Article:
Alternative Currencies of the Great Depression
Posted on December 22, 2015 by Martin Armstrong
QUESTION: Mr. Armstrong, have you ever heard of a short lived Wörgl Experiment in Austria? It was shut down by the Austrian Central Bank they say because it was successful. Have you looked into this experiment they claim defied deflation and inflation?
ANSWER: Yes. This was by no means an isolated instance. True, it was touted as the “Miracle of Wörgl” during the Great Depression. A very similar “experiment” took place in the United States when over 200 cities issued their own currency. You have to understand the dynamics of the period. This was the very age of AUSTERITY where the assumption was that the collapse was due to a lack of confidence in government so they increased tax collection and cut spending, which unleashed both deflation and a dwindling money supply. This led many cities to create their own money due to the lack of money in circulation that was impacted by hoarding.
The Wörgl Experiment began on July 31, 1932, the very month that the Dow Jones bottomed. The experiment involved issuing “Certified Compensation Bills” that were was a form of local currency known as Scrip or Freigeld. The monetary theories of the economist Silvio Gesell were applied by the town’s then mayor, Michael Unterguggenberger. What differed with Gesell’s idea was that the currency would expire. Believe it or not, there are some government’s looking into currency that expires. Since World War II, Europe has issued currency that expired roughly every 10 years. This forced people to bring out the old currency to be swapped and thus prevented hoarding.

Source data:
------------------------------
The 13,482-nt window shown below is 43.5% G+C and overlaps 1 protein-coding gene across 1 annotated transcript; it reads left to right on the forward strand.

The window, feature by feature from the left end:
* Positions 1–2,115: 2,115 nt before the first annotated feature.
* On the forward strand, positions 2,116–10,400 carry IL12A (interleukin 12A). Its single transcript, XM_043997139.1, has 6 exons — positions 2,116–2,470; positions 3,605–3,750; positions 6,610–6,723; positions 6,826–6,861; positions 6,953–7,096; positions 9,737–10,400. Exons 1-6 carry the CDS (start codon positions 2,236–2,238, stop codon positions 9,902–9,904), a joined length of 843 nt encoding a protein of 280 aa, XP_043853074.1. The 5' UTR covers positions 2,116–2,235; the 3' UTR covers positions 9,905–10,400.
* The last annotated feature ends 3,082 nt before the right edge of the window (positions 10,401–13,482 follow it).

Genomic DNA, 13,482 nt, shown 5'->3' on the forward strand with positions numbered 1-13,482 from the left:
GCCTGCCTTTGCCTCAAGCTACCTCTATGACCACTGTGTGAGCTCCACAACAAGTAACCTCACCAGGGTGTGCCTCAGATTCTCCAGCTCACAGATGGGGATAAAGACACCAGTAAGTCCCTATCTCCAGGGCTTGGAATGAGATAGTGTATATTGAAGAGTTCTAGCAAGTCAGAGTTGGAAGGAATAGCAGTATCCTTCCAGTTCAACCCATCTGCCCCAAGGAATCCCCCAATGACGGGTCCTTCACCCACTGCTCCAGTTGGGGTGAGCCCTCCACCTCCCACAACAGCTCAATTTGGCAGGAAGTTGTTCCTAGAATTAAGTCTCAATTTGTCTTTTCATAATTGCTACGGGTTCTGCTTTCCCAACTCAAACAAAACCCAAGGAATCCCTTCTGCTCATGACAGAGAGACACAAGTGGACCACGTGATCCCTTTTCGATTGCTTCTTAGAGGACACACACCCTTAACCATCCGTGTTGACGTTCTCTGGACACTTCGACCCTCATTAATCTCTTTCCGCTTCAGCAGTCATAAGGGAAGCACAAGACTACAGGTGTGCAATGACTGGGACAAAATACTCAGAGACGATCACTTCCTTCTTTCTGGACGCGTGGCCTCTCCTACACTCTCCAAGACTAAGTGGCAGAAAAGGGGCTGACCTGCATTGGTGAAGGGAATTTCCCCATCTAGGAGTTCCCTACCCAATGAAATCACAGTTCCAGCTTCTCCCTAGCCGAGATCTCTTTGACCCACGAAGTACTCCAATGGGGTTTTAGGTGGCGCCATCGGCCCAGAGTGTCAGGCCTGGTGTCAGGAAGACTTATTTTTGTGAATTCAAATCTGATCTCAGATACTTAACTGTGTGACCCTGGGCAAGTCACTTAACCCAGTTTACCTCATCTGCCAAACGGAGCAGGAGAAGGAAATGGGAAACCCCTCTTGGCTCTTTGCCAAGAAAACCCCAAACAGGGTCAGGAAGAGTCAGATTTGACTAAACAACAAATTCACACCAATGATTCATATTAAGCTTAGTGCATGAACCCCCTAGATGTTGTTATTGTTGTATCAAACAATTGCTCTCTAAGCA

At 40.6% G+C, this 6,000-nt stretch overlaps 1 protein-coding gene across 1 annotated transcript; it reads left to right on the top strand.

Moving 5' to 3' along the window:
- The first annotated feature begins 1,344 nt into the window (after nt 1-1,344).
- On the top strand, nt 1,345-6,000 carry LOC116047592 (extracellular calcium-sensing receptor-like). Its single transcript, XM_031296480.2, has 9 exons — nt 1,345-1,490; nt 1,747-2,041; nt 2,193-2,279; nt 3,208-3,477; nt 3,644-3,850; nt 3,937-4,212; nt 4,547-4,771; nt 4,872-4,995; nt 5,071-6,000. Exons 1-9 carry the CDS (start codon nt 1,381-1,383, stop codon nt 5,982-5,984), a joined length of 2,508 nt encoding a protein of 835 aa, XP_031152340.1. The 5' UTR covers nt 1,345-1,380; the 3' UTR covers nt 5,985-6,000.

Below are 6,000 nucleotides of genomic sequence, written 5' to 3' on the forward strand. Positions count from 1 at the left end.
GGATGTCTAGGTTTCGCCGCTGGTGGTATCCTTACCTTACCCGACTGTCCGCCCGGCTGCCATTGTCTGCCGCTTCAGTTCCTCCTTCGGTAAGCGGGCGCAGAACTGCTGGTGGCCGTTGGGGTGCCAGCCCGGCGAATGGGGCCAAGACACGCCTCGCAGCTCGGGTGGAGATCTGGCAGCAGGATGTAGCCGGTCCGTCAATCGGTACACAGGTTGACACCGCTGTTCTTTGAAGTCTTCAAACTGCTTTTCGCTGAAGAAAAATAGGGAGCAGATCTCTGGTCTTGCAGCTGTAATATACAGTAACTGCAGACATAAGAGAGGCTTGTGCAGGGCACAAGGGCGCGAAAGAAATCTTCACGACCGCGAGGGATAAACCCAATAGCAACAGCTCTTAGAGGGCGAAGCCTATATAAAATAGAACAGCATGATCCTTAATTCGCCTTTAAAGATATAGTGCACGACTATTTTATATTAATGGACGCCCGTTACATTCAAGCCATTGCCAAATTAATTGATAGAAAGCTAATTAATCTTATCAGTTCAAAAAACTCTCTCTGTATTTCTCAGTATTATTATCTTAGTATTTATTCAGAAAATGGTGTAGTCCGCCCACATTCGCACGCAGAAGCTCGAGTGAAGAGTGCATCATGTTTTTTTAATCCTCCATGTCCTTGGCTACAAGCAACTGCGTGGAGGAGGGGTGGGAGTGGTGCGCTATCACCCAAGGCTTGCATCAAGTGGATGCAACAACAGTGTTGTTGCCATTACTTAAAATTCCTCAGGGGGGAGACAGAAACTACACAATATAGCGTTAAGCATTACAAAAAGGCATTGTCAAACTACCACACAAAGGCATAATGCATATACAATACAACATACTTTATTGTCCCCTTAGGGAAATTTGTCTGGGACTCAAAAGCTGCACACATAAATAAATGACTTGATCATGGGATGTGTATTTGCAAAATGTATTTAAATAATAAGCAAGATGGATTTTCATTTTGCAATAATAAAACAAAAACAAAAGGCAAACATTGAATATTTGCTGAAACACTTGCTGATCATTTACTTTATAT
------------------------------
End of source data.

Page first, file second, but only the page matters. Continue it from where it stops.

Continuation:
The central part of Gesell’s idea was how to stop the HOARDING of money. This is why FDR confiscated gold. He too saw the problem of people hoarding money and not spending it. This is part of every economic decline. If there is no CONFIDENCE in the future, people save more. This is simply human.
Nevertheless, the Wörgl Experiment resulted in a growth in employment largely because they had to use the money. This allowed the local government projects to all be completed, which many called a miracle, for it appeared to defy the depression in the rest of the country. Inflation and deflation are also reputed to have been non-existent for the duration of the experiment. But this was simply the result of money expiring so there was no purpose in hoarding “money” or shifting it back to “asset” appreciation as in a hyperinflation.
Despite the appearance of success, the Wörgl Experiment was terminated by the Austrian National Bank on September 1, 1933.
This entry was posted in Europe's Economic History and tagged Certified Compensation Bills, Miracle of Wörgl, The Great Depression by Martin Armstrong. Bookmark the permalink.